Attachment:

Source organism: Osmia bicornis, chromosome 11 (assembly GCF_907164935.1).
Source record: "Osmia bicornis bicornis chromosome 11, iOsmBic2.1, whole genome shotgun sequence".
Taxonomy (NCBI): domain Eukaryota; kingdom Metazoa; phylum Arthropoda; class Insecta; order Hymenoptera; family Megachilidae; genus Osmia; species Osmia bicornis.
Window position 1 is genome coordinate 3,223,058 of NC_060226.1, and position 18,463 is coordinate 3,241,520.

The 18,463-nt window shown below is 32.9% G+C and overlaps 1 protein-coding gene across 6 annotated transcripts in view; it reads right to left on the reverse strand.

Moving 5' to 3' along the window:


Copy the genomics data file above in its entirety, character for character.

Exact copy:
Source organism: Osmia bicornis, chromosome 11 (assembly GCF_907164935.1).
Source record: "Osmia bicornis bicornis chromosome 11, iOsmBic2.1, whole genome shotgun sequence".
Taxonomy (NCBI): domain Eukaryota; kingdom Metazoa; phylum Arthropoda; class Insecta; order Hymenoptera; family Megachilidae; genus Osmia; species Osmia bicornis.
Window position 1 is genome coordinate 3,223,058 of NC_060226.1, and position 18,463 is coordinate 3,241,520.

The 18,463-nt window shown below is 32.9% G+C and overlaps 1 protein-coding gene across 6 annotated transcripts in view; it reads right to left on the reverse strand.

Moving 5' to 3' along the window: